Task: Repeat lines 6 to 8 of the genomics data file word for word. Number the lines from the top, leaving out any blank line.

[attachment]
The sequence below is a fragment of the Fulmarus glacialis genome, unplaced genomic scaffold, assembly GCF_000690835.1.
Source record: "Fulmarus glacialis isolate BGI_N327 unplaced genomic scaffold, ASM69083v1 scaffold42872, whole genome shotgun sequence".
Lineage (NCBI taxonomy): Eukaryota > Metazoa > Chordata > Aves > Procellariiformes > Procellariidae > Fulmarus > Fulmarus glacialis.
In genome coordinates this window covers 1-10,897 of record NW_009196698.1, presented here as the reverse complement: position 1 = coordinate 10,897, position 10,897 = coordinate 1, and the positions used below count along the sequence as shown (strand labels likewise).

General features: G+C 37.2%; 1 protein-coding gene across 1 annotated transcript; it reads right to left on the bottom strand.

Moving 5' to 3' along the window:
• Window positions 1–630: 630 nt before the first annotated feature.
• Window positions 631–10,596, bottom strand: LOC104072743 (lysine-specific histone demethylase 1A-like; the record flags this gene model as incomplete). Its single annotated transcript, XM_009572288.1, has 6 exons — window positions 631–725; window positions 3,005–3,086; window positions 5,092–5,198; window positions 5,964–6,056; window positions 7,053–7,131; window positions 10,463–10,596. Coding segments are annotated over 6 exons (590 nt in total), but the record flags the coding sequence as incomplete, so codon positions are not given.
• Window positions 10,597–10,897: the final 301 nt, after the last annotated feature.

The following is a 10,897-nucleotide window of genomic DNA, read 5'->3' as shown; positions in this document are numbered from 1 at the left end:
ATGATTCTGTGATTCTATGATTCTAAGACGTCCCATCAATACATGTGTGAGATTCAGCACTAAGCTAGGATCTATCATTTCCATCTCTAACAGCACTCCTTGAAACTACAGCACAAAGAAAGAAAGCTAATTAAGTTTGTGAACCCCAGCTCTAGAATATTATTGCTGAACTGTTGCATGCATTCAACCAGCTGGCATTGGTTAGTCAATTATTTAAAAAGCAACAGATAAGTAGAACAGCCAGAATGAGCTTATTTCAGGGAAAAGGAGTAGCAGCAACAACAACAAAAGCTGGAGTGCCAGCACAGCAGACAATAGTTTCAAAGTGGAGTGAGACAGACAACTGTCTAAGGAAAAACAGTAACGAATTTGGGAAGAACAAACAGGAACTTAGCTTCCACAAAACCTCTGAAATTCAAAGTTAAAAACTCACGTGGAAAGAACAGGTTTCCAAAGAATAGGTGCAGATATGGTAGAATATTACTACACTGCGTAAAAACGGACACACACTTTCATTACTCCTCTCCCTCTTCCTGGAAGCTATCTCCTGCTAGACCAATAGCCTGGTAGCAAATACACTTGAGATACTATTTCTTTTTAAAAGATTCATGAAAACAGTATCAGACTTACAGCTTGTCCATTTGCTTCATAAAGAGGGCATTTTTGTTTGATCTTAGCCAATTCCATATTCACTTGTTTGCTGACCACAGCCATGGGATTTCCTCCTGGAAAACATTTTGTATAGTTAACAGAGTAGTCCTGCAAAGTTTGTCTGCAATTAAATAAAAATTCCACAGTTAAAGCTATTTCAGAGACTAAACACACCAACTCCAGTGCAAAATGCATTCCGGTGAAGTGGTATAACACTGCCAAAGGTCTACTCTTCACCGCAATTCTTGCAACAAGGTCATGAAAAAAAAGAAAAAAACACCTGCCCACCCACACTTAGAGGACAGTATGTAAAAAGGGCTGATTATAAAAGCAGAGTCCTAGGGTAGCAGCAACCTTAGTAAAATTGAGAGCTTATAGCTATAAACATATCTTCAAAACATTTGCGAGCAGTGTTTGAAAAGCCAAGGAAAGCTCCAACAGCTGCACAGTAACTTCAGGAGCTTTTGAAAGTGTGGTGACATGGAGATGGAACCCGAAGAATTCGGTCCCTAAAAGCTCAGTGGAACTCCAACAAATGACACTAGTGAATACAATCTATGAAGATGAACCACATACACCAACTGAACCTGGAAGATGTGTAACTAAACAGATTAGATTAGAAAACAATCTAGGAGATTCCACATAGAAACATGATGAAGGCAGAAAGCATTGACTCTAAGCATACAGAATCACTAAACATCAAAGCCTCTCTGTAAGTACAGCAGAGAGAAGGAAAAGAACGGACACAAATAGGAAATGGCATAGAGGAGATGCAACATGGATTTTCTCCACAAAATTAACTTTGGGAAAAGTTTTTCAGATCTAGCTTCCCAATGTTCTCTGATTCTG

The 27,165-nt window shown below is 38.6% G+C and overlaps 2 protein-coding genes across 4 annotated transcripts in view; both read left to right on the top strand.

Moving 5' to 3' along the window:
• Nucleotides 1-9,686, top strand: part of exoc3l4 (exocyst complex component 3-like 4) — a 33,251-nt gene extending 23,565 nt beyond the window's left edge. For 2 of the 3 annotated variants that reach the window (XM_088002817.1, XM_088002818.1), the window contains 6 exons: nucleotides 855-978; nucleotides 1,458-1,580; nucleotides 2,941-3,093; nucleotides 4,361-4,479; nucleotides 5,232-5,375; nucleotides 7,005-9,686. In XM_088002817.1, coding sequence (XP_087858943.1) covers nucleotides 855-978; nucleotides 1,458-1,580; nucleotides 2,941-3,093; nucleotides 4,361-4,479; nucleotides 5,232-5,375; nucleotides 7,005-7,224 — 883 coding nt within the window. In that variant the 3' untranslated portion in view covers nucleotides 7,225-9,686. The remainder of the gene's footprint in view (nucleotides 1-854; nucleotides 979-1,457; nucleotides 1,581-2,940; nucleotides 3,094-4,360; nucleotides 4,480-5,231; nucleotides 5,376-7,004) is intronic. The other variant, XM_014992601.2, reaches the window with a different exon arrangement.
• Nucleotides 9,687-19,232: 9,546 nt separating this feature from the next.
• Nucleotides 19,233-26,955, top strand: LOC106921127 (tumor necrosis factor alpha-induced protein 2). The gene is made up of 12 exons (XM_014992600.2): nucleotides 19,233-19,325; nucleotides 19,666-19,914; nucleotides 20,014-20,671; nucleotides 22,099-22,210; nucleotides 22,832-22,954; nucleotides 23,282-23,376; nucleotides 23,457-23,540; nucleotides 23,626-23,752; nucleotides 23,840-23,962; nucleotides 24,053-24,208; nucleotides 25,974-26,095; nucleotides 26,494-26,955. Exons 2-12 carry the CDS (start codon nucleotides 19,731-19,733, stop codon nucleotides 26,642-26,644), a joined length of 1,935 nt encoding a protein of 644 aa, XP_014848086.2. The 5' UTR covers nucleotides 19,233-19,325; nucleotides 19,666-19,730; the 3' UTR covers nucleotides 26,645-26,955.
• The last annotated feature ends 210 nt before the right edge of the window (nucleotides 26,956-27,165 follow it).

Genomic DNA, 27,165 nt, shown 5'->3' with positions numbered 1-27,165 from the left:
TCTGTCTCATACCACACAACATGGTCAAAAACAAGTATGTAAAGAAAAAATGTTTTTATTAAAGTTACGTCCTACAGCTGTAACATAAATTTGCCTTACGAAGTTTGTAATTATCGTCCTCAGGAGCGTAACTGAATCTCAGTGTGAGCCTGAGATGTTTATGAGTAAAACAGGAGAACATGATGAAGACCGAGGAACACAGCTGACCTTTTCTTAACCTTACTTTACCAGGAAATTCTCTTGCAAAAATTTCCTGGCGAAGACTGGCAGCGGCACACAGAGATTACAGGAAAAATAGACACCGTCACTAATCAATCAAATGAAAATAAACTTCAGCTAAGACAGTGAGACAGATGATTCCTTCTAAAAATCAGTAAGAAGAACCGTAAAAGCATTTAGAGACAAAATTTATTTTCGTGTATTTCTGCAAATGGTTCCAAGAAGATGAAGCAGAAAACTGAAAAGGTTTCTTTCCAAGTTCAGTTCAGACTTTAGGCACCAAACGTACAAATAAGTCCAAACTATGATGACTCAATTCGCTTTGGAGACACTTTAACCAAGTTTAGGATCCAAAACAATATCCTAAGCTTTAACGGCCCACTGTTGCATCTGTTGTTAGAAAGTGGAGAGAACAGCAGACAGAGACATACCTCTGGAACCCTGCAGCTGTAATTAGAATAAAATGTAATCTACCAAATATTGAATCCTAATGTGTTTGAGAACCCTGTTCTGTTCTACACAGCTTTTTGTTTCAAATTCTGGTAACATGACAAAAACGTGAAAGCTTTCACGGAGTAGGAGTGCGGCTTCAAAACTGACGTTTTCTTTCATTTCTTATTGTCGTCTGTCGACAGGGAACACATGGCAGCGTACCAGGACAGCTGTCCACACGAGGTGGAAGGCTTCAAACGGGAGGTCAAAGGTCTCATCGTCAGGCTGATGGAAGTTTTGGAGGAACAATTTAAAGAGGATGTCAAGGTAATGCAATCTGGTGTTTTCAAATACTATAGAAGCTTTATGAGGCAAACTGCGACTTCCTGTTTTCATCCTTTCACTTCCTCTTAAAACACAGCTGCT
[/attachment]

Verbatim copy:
Moving 5' to 3' along the window:
• Window positions 1–630: 630 nt before the first annotated feature.
• Window positions 631–10,596, bottom strand: LOC104072743 (lysine-specific histone demethylase 1A-like; the record flags this gene model as incomplete). Its single annotated transcript, XM_009572288.1, has 6 exons — window positions 631–725; window positions 3,005–3,086; window positions 5,092–5,198; window positions 5,964–6,056; window positions 7,053–7,131; window positions 10,463–10,596. Coding segments are annotated over 6 exons (590 nt in total), but the record flags the coding sequence as incomplete, so codon positions are not given.